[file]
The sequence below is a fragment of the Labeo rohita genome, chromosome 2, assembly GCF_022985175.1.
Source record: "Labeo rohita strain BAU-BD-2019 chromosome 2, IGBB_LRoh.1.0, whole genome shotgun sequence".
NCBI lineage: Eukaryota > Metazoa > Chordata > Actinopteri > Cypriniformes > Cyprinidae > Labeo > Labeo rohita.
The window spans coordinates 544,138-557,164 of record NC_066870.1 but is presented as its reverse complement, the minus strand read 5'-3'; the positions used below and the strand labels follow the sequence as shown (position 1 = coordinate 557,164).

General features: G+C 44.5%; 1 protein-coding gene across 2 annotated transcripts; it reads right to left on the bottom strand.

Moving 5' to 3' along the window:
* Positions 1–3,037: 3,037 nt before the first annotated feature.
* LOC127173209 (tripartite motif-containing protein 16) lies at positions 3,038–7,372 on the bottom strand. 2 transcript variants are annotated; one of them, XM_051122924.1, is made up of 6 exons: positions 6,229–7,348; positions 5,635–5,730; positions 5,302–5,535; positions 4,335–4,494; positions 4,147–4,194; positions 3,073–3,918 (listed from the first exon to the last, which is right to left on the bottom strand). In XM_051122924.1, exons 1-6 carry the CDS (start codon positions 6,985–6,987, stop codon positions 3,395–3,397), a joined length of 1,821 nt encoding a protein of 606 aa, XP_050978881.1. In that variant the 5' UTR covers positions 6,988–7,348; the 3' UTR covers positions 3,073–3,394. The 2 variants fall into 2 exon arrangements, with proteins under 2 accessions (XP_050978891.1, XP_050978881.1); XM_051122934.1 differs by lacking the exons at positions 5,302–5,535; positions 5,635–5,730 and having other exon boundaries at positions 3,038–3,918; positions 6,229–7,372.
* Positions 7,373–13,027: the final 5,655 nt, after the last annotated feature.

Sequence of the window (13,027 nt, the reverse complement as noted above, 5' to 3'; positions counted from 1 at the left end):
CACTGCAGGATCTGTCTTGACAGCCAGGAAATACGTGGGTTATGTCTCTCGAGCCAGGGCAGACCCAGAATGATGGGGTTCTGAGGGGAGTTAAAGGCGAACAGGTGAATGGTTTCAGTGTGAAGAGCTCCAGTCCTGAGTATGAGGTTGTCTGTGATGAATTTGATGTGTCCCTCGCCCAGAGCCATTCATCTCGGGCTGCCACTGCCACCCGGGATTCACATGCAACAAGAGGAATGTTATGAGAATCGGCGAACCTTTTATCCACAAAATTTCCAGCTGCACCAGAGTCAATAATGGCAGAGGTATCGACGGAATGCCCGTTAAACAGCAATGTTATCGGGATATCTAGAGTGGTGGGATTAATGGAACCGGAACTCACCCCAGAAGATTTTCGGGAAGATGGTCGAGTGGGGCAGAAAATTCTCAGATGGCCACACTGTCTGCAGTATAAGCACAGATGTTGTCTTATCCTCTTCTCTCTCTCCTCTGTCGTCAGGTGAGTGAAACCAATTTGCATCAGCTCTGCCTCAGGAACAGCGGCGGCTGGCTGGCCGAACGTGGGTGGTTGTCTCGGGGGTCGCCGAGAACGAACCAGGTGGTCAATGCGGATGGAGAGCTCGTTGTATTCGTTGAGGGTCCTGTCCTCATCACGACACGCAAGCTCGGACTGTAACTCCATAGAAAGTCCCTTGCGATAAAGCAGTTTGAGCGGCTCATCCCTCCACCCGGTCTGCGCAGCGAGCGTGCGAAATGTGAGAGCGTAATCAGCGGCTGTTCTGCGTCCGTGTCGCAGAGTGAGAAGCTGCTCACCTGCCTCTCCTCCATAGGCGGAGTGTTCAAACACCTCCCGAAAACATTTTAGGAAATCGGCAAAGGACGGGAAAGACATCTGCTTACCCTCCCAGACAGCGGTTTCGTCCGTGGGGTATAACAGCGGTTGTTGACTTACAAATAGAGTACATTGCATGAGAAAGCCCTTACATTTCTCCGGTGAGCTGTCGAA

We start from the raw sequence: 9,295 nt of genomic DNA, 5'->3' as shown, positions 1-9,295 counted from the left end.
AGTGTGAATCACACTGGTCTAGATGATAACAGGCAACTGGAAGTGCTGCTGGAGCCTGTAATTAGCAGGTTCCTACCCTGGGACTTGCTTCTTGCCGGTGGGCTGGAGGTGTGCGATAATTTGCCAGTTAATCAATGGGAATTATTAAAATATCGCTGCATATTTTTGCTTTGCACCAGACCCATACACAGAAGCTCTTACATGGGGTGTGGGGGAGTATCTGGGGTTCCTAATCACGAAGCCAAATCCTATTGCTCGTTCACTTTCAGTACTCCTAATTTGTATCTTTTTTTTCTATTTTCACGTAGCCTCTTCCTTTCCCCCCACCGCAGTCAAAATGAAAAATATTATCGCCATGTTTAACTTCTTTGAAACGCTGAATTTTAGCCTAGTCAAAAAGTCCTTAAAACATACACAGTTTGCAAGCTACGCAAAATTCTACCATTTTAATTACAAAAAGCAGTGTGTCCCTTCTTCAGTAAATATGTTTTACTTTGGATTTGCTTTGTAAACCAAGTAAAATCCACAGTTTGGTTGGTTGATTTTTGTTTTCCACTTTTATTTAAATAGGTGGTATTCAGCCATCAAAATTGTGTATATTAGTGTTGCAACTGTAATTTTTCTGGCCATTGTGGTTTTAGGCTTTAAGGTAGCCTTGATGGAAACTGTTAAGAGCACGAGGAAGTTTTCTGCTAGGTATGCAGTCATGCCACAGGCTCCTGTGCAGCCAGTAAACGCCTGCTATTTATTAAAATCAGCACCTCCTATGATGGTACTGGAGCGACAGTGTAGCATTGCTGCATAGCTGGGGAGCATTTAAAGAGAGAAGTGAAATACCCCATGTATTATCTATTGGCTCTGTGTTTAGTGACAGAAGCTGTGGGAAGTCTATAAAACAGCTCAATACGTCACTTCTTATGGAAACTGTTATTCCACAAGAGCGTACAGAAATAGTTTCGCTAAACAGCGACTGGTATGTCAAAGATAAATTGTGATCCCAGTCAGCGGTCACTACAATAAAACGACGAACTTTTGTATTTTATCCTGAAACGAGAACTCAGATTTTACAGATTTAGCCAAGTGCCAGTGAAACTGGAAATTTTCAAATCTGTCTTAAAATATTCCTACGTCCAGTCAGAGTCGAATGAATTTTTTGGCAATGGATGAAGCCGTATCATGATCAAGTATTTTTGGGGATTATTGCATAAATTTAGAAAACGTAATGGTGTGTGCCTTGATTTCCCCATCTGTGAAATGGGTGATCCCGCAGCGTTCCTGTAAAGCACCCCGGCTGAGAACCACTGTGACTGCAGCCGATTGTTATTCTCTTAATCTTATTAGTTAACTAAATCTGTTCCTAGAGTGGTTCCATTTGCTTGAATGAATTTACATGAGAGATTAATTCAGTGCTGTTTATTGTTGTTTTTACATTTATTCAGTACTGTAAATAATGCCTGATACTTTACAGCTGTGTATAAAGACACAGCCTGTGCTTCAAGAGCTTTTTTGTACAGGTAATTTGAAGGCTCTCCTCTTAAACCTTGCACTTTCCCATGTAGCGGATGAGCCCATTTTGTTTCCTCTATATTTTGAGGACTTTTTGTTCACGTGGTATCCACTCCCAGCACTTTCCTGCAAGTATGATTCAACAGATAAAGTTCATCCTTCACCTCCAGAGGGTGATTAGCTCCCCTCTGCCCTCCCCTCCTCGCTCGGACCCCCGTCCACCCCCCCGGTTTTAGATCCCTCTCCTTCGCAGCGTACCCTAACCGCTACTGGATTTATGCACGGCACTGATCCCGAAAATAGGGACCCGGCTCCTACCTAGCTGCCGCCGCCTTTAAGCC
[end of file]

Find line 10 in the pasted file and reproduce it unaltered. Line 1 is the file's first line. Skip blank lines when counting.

Sequence of the window (13,027 nt, the reverse complement as noted above, 5' to 3'; positions counted from 1 at the left end):